Saving money usually sounds like a good idea to most people. You work tirelessly to stay in the black and it’s painful to part with your hard-earned income. But as much as we talk up frugality, we often overlook the value of spending money.
This is especially common for small and mid-size firms, where penny-pinching is easy to confuse for a business strategy. However, spending money (sometimes an eyewatering amount) in a strategic way can actually be the smarter thing in the long run. How do you know where to invest and where to scrimp? Take the following categories into consideration when making your decisions.
Unless you’re living out your dreams of starring in Lincoln Lawyer, you have certain overhead expenses. You need an office. You need a computer. You need a website and phone line. You need marketing.
How do you decide which of these things is worth spending money on? Depending on the focus of your practice, it may make sense to save money on lower-cost office space – or it may be better to shell out for a pricier location. If you’re courting high net worth divorces, it makes sense to set up in a posher office suite. If you’re focusing on legal aid, an office in a local coworking startup might provide you more value.
Even if your potential clients don’t carry a big price tag, invest some money in your professional set up. Think of it as the office equipment equivalent of dressing for success, helping your clients feel confident in your ability to handle their case.
Investing in workplace technology shouldn’t be underestimated. Money saved can quickly turn into time wasted. That $400 laptop you picked up because it was the cheapest option may run agonizingly slow and then fall apart in the next two years, but that sleek updated version with the heavy-duty processor will last 7-8 years if cared for – and will run smoothly and efficiently the entire time.
You’ll also want to consider which software products can benefit your firm. There is a range of options on the market that deliver a lot of value. Legal practice management software. Research database subscriptions. Office productivity solutions.
The technology costs of running any kind of business can really add up, but they also allow you to organize your client and caseloads, track your work, and communicate efficiently. In short, they allow you to do your job more effectively.
The best configuration of computers, office hardware, and software will differ from practice to practice. However, the biggest financial drain is investing in technologies and then never using them. It can take up to two months to form a new habit, so when adopting a new platform, anticipate taking some time to integrate it into your workflow (and know the investment will be worth it in the long-run).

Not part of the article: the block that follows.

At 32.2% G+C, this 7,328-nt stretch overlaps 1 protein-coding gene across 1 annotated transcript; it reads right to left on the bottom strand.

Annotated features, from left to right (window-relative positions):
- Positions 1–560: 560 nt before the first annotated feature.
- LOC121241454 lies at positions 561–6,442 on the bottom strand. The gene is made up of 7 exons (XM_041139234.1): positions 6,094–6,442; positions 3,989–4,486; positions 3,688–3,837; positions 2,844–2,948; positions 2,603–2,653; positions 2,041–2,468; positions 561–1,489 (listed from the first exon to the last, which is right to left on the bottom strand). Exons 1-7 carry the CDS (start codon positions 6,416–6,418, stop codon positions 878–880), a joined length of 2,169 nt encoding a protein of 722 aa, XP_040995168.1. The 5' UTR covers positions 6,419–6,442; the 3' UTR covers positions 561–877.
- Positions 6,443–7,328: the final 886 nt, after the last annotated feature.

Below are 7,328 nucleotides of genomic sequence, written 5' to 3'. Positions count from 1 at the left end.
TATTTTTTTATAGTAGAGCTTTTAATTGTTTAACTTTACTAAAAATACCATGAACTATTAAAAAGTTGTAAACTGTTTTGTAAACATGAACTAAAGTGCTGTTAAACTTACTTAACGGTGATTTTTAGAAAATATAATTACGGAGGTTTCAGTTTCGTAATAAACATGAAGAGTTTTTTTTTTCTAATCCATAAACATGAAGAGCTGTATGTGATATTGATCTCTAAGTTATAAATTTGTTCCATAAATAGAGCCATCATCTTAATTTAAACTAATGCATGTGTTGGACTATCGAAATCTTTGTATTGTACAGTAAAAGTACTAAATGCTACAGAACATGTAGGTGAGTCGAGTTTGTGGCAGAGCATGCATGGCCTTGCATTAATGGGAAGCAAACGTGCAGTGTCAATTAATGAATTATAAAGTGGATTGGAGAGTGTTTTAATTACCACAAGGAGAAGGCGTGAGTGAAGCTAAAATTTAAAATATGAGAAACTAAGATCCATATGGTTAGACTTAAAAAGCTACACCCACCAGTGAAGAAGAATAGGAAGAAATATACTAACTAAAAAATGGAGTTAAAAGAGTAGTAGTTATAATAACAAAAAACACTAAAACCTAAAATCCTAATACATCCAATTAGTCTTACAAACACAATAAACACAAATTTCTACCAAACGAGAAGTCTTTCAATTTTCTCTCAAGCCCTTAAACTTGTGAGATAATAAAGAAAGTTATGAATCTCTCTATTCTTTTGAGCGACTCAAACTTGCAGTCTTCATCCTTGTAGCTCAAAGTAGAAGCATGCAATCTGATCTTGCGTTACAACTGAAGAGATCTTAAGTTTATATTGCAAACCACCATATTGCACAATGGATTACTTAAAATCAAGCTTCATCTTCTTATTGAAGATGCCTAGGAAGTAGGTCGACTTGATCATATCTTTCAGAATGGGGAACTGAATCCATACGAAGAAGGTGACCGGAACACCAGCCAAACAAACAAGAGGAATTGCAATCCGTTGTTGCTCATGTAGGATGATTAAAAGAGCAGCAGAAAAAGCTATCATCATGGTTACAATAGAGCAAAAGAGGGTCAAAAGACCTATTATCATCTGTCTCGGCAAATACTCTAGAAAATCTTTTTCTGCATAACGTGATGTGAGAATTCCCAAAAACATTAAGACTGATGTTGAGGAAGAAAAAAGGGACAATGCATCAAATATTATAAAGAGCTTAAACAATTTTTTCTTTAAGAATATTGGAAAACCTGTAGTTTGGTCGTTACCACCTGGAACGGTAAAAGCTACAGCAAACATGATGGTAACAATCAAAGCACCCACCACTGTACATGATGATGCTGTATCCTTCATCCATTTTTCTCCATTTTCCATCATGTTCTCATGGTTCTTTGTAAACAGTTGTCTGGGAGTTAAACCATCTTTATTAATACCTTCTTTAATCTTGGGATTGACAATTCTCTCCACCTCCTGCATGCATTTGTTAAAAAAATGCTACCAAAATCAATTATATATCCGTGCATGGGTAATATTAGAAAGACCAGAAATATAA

Networking and relationship building
It’s true that you never know where your next client will come from. They could appear at a PTA meeting or a visit to the dentist. Public events, non-work social gathers, happenstance, your next best client could be anyone. Baseline networking happens constantly and it’s mostly free as long as you’re ready with a business card and a good introduction.
But meaningful networking opportunities also occur through local and regional conferences, seminars, and other gatherings – and these opportunities do cost money. However, a $30-50 ticket to a lunch or a $200 fee for a workshop is worth it if you consider the income potential of attending.
Another cost is that of building and maintaining relationships. It takes work to nurture professional connections. Coffee meetups with colleagues, client dinners and holiday gifts all have a time and cost investment. Making the effort to maintain relationships is good, but doing it in a generous and thoughtful manner is even better.
Think through what value you’ll get out of each and every event and then invest accordingly.
Outsource your least favorite work
DIY always sounds like the best way to save money, but is it really? Think of it this way: everything that you do has a cost, whether it be money, goods, or energy. Where is your time really best spent?
Yes, you could schedule a few hurried tweets during lunch. You could constantly rearrange your schedule to accommodate court appearances. You could hammer out all the legal briefs after dinner.
Or you could outsource these tasks!
How do you know what to outsource? Consider if your nonbillable tasks taking up more time than your billable ones? If so, it’s time to bring in help. You don’t have to let it all go if you’re concerned about the cost. Identify the least enjoyable, most time-consuming and start there. Additionally, any tasks that always end up on your backburner are top candidates for outsourcing.
As the saying goes “You need to spend money to make money”. Parting with your hard-earned dollars, especially when you’re in the early growth stages of your firm, can be difficult, but you should do so knowing investment in the right tools and tactics is actually going to benefit your firm in the long run. Take some time to be strategic with your budget and put money where it’s going to help your efficiencies, client attribution and overall peace of mind so you can keep on growing your firm for the long haul.